William Forsythe
Photo by Mathieu Zazzo

William Forsythe: “No one has any idea what really works”

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Short Profile

Name: William Forsythe
DOB: 30 December 1949
Place of birth: New York City, New York, United States
Occupation: Dancer, choreographer, artist

William, what is your earliest memory of dance?

My first memories of dance had to do with Hollywood films in which Fred Astaire starred! But I think what made the biggest impression was Walt Disney’s Fantasia, an animated film where they had taken classical music and made very imaginative choreographies or interpretations that were abstract and narrative. Like the one with the crocodiles and the hippopotamus! (Laughs)

I expected you to name a classic ballet film like The Red Shoes...

No, I only saw that later. I didn’t see any concert or formal dance until I was much older… I think I was 18 years old when I actually saw a real ballet. Before that, I danced at clubs a lot. My goal was either to be on Broadway or to be a club dancer. (Laughs) I even worked as a stripper briefly when I was in college.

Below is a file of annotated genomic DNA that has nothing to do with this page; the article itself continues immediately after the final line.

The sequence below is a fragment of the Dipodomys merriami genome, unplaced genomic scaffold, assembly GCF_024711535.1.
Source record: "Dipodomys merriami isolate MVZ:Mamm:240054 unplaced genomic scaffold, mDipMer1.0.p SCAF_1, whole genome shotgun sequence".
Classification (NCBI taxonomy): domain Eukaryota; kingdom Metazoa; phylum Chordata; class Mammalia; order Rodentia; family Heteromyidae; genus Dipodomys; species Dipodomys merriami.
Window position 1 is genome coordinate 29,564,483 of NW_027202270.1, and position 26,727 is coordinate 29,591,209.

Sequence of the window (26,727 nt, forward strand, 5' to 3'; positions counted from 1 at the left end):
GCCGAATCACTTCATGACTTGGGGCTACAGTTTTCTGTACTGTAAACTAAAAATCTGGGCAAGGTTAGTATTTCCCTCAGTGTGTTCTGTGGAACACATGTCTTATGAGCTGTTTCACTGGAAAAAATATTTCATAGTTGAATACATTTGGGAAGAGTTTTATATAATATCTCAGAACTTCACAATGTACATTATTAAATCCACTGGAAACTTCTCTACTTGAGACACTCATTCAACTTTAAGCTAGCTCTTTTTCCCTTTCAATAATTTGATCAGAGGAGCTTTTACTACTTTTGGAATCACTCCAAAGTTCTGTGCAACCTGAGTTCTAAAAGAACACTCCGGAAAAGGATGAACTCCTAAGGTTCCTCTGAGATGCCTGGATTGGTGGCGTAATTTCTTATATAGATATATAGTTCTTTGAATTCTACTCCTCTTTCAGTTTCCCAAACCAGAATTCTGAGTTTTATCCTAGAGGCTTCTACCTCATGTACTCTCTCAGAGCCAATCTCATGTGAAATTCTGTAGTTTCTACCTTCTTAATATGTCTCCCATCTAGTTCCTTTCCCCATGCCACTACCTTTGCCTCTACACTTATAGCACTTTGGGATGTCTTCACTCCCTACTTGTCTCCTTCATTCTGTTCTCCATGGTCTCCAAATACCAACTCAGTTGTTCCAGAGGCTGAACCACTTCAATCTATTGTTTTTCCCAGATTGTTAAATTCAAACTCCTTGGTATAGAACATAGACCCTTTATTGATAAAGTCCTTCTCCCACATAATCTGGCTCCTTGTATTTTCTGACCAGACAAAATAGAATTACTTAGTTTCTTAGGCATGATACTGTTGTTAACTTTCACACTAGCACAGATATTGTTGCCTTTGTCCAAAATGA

“I think if you have an inclination towards a danced life, the feedback you receive from motion is perhaps exacerbated, you know?”


As a club dancer, you have to choreograph yourself, in a sense you have to develop your material. I think if you have an inclination towards a danced life — not a dance career, but a danced life — the feedback you receive from motion is perhaps exacerbated, you know? As human beings, we're a little bit more inclined to feel an intensity when we’re involved in any kind of kinesis. I was fascinated by the challenge of ballet.

What is it exactly that fascinates you about that challenge?

It’s intellectual and it’s physical. In other words, you use your body to solve problems, and these problems are basically physics problems. You develop the skills to solve the challenges of centrifugal force and gravity and balance, plus fulfilling all these aesthetic criteria at the same time — it’s very, very complicated and I liked that. The problem in ballet is in general in the practice of ballet, where I feel there is a problem of loss of relevance.

Do you think that ballet is becoming an outdated art form?

For me, relevance means the ability to express through the work why it needs to be here now. There has to be an absolute necessity and it’s not always demonstrated that way. There are some extraordinary directors out there who are trying to instill the necessity to revitalize the practice of ballet and are really attempting to circumvent a historical drag — like Sharon Eyal, an Israeli choreographer whose structures are actually super-classically contrapuntal but with an utterly contemporary, even pop, sensibility.